Brian Geraghty Photo

Brian Geraghty learned early that if you kept your head down and did your homework, it kept you out of Mom’s line of sight. “She had a rule: If you weren’t doing schoolwork or at your part-time job, she’d put you to work around the house,” he said.

Education was paramount in the Geraghty household. Both of his parents were immigrants from Ireland, where they landed in the Boston area, met and married. His mother was a nanny and cleaned houses, and his father worked for the Boston Globe as a delivery driver and maintenance man. 

“They had eighth-grade educations, and that keeps you grounded,” said Geraghty. “That’s part of the reason my mom was all about education. You could be out with friends, but you had to deliver the goods with school.”

And “having my nose in a book” did deliver the goods; he attended Boston College, majoring in accounting and finance. He paid his way through college by washing dishes at a nursing home. 

“Accounting firms, like storm troopers, would come through and wine and dine the kids,” he remembered. “I thought, ‘Hey, this is a great lifestyle.’” He landed a job at PriceWaterhouse and “the first day of work I knew I had made a mistake, but I stuck it out for four years.”

What he really wanted was a job in finance, a field he liked much better than accounting. He set his sights on a job at Bank of Boston, where he applied three times for the loan officer development program, but didn’t get in.

“So, I called up HR and said ‘what does a person have to do to get an interview?’ I had good grades and was a CPA,” he said. “They ended up putting me in a different area of the bank,” as a loan analyst. 

Geraghty rose through the ranks with Bank of Boston, even as the name over the door changed to Fleet Securities and then finally Bank of America, with a few names in between.“I have worked in commercial banking, workouts, real estate, leveraged finance, financial sponsor corporate banking and environmental services,” he recalled. 

From 1999 to 2000, he launched the food-and-beverage practice at Bank of Boston, which later merged with Fleet. “I bolted into the restaurant industry with what the team at Fleet was doing there,” he said. 

And he liked his job: “It was like being a project manager. With each customer there are different skill sets to bring to bear. We were digging into company financials, presenting to the risk committees. I just liked the variety of the job. It wasn’t purely analytical, not purely marketing and not purely accounting. You were managing customers.”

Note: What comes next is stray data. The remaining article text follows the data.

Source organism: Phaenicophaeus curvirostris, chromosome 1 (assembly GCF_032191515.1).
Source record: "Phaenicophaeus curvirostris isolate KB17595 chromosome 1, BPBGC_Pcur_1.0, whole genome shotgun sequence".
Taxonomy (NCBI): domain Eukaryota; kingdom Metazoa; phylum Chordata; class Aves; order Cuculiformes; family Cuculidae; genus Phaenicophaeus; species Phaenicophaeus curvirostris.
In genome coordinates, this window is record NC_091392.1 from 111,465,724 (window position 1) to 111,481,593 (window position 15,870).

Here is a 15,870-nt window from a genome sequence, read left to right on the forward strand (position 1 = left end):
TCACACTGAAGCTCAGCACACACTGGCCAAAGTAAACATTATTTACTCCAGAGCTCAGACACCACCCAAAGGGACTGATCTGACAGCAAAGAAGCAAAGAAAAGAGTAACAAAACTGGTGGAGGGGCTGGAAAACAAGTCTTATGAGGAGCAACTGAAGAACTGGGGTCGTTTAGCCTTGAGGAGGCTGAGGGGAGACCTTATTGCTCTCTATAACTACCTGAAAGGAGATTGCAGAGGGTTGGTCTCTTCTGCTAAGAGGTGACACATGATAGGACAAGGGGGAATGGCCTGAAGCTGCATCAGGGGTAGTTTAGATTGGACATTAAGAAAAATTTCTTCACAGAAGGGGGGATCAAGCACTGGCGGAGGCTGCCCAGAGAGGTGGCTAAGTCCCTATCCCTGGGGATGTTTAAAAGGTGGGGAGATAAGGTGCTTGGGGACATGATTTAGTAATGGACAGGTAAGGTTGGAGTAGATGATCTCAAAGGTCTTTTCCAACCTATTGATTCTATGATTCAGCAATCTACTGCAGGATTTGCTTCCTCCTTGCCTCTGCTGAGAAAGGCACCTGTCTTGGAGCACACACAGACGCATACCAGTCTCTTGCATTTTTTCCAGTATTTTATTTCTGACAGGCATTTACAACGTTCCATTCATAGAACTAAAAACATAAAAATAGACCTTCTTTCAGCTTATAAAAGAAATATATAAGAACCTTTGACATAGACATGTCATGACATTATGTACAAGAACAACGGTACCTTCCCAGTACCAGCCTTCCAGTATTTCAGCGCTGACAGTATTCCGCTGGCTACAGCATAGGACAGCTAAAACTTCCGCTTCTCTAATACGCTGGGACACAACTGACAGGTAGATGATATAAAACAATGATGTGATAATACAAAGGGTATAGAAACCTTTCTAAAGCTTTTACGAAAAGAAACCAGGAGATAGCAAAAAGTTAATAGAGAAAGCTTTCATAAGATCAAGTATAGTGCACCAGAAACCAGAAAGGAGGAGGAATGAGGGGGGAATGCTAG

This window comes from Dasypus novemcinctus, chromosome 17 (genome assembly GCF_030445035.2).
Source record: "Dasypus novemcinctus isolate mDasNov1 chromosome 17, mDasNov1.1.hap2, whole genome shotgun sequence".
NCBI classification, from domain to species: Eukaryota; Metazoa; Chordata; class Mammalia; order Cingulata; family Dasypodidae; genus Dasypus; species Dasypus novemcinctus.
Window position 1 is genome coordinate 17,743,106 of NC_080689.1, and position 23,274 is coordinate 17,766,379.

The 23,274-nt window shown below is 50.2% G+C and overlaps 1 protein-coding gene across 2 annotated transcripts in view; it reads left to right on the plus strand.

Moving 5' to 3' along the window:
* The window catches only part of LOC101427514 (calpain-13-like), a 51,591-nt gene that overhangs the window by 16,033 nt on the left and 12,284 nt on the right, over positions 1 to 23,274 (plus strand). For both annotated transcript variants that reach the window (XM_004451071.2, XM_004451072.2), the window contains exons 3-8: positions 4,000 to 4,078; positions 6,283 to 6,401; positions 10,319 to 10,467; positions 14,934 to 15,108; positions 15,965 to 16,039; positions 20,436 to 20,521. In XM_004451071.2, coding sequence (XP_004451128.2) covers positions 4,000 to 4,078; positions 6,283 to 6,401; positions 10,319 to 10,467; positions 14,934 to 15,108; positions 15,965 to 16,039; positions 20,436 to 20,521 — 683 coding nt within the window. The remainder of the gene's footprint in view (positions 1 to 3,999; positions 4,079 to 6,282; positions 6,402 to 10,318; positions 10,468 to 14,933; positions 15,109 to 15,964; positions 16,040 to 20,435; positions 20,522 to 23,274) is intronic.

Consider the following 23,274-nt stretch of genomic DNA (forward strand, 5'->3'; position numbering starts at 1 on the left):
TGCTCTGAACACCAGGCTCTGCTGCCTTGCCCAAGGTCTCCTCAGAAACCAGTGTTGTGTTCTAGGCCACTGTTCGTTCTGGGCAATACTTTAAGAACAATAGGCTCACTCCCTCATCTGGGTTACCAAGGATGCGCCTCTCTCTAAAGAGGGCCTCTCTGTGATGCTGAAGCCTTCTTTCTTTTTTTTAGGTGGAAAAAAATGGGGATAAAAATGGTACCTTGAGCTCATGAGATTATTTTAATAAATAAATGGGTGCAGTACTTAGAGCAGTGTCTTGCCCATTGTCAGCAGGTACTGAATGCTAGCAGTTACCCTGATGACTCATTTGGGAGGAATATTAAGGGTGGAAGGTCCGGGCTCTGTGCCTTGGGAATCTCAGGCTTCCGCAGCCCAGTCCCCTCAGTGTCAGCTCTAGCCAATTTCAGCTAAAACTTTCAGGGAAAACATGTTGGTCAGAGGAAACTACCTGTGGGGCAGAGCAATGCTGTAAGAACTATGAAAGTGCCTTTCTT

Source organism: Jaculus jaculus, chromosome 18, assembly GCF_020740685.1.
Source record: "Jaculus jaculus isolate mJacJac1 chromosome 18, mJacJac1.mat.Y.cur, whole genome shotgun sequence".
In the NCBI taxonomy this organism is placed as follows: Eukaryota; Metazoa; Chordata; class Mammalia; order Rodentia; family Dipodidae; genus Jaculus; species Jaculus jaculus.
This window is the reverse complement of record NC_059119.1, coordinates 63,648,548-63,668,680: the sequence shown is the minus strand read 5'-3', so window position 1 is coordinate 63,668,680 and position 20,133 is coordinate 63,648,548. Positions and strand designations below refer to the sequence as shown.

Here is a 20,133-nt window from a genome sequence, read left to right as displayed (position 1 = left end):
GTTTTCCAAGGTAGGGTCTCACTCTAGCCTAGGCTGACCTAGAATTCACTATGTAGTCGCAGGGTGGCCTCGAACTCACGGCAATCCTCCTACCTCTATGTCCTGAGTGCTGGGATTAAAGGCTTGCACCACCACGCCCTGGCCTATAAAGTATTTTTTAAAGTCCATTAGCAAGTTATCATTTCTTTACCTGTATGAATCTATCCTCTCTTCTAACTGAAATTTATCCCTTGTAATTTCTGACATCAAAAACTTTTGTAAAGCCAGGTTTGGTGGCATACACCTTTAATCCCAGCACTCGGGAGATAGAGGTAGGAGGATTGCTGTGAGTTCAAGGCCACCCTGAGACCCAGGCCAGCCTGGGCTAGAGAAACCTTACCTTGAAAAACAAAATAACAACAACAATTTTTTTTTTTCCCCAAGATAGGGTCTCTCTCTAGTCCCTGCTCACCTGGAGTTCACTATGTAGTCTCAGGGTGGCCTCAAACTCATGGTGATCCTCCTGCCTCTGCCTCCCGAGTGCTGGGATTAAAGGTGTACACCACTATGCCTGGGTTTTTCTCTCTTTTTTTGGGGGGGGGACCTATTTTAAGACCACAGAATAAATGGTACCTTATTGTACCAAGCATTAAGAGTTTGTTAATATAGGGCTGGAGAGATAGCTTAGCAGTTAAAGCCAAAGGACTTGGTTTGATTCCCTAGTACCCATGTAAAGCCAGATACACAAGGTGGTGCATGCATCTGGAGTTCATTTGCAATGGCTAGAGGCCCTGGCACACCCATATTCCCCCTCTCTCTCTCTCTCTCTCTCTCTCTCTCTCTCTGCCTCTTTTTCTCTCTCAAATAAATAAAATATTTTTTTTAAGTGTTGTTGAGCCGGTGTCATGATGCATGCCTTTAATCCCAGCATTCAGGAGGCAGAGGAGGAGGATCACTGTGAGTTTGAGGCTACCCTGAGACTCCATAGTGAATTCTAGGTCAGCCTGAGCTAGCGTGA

Over time, he was further pulled into the restaurant industry through financing McDonald’s suppliers. He left Bank of America for a job at GE Capital, and then was recruited by MUFG Union Bank as the managing director of its Food, Beverage and Restaurant Group, where he has been the last eight years. 

When first joiningthe group at MUFG, he concentrated on food and beverage, and then started doing more restaurant lending. “Now we’re doing more of a push into non-investment grade lending, mid-cap lending,” he said. “We had relationships with franchisors, but started lending directly to franchisees about 18 months ago. There is a wealth of opportunity there.”

So much so that Geraghty, who is based in Boston, put together a team in Atlanta: Bank of America alums Shawn Janko, Jake Nash and Chris Addison joined the group.

“We like this business, even during the pandemic,” Geraghty said. “We are closing loans. It was tough this last summer, but once we got through that, we have been closing—in fact we closed half a dozen in the last fewmonths. And we have the appetite to do more, primarily in fast casual and QSR.”

With 30-plus years in banking, he’s experienced a lot. “I’ve learned over the years to be direct with customers and co-workers on what you really think, as opposed to trying to soft pedal bad news. I just try to tell people straight up: A quick ‘no’ is better than a ‘maybe’ if you can’t get it done.”

Advice he would give to someone coming up in finance? “Regardless of what plan you think you have, I would encourage young people to be somewhat flexible and nimble. I had no idea 30 years ago I would be working for a Japanese bank doing business in the U.S. See where the path takes you. Don’t be afraid to take a chance.”

Looks like it worked for him. Maybe because he did hiss homework?

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